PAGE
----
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Obama Administration Revokes Rule Changes to Endangered Species Consultation Regulations

By: Paul S. Weiland, Robert D. Thornton
05/05/09

On April 28, 2009, the Obama Administration announced that it is revoking the controversial Endangered Species Act ("ESA") rule promulgated by the Bush Administration to streamline the ESA section 7 inter-agency consultation process and to limit the scope of ESA consultations on agency actions with greenhouse gas ("GHG") emissions. The revocation of the rule will likely result in an increase in ESA litigation against federal agency approvals of highways, power plants, urban development and other projects with GHG emissions.

Notice of the Administration's decision is available here.

Discussion

The Bush Administration drafted the rule at issue to limit consultation requirements for the effects of individual sources of GHG emissions and their contribution to global climate change. It also codified several aspects of informal consultation that – according to the preamble to the rule and the rule itself – were intended to streamline and provide increased predictability to the process. Finally, it clarified the definition of direct, indirect, and cumulative effects. The environmental community criticized the Bush Administration for promulgating the rule, which was finalized on December 16, 2008, without adequate opportunity for public notice and comment. The environmental community also claimed that the rule violated the ESA by delegating authority to make certain ESA determinations by the federal action agency instead of by the federal wildlife agencies.

Several environmental groups challenged the rule immediately upon the adoption of the rule. Center for Biological Diversity v. Kempthorne, N.D. Cal. Case No. 08-5546 (N.D. Cal. Dec. 11, 2008). But no court reached the merits of any challenge to the rule in the brief time between its publication and subsequent revocation.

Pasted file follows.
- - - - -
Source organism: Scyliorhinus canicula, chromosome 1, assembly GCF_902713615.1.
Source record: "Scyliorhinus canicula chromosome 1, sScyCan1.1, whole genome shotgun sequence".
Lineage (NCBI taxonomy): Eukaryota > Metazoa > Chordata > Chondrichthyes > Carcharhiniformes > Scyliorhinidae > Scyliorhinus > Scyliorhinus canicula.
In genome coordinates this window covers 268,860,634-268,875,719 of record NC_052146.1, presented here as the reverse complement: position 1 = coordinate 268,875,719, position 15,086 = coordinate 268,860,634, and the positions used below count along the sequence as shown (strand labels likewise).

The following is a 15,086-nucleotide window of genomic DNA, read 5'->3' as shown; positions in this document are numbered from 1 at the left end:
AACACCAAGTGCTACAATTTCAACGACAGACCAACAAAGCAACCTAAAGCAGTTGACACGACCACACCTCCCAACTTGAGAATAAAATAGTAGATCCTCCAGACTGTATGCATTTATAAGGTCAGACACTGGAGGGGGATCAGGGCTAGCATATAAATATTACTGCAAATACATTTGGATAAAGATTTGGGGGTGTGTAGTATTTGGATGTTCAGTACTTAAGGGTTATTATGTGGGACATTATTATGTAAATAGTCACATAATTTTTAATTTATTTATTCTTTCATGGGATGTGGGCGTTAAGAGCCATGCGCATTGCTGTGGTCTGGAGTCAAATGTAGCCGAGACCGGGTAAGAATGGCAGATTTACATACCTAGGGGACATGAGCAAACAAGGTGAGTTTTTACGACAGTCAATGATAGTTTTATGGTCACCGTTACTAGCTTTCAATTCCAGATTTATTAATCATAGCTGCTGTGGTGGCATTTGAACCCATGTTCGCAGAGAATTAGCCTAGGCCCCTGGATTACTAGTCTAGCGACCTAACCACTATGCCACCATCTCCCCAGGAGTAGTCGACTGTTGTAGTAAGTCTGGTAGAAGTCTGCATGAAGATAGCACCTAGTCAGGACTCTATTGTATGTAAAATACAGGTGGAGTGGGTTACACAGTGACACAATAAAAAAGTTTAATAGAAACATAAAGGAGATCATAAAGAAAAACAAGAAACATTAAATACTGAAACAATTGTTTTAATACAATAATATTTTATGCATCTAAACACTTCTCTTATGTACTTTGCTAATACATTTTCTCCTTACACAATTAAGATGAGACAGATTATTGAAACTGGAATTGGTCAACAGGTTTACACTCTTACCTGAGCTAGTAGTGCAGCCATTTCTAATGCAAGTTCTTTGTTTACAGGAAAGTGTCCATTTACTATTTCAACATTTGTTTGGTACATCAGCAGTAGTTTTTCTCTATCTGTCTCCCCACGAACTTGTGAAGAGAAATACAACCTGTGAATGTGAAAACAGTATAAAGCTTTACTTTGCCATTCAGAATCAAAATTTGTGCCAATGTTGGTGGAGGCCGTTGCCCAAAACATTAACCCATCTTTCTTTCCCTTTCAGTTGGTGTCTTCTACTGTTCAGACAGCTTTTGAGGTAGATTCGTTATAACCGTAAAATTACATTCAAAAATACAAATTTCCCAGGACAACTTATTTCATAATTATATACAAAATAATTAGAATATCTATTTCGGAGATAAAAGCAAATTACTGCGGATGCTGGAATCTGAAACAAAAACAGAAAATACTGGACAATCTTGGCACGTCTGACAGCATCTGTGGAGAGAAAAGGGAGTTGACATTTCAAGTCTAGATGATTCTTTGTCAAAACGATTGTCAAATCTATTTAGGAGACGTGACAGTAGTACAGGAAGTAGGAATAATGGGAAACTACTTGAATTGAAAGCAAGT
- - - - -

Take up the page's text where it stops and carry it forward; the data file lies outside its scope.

Thus far, it is unclear how the Obama Administration intends to address climate change during the consultation process. Certain environmental groups have argued that any federal action within the ambit of section 7(a)(2) that results in any appreciable or measurable increase in greenhouse gas emissions triggers the Endangered Species Act consultation requirements. The implications of such an interpretation are profound: federal activities that heretofore had no effects on endangered or threatened species would be subject to the consultation requirements solely as a result of their greenhouse gas emissions.

In its press release, the Obama Administration leaves the door open for fine tuning of the pre-existing consultation regulations. But it is not clear what, if any, fine tuning will occur. In the meantime and without the benefit of guidelines to explain how federal agencies should consider climate change during the consultation process, both agencies and those parties that depend on federal agencies for funding or approvals are left to their own devices as they struggle to comply with ever evolving consultation requirements.

Paul Weiland is the Land Use Practice Group Leader at Nossaman. He counsels clients regarding environmental and land use matters and litigates such matters in trial and appellate courts under a variety of statutes, including the Endangered Species Act. He can be reached at 949.833.7800 or pweiland@nossaman.com.  

George Mannina has more than three decades experience with environmental litigation and government relations. He has demonstrated expertise with the Endangered Species Act, oceans and fisheries law, the Superfund Natural Resource Damages, and the Clean Water Act. He can be reached at 202-887-1491 or
gmannina@nossaman.com.  

Robert Thornton has practiced environmental law for over twenty-eight years and represents landowners, resource developers, and public agencies on a variety of endangered species matters for complex projects. He can be reached at 949.833.7800 or
rthornton@nossaman.com.  

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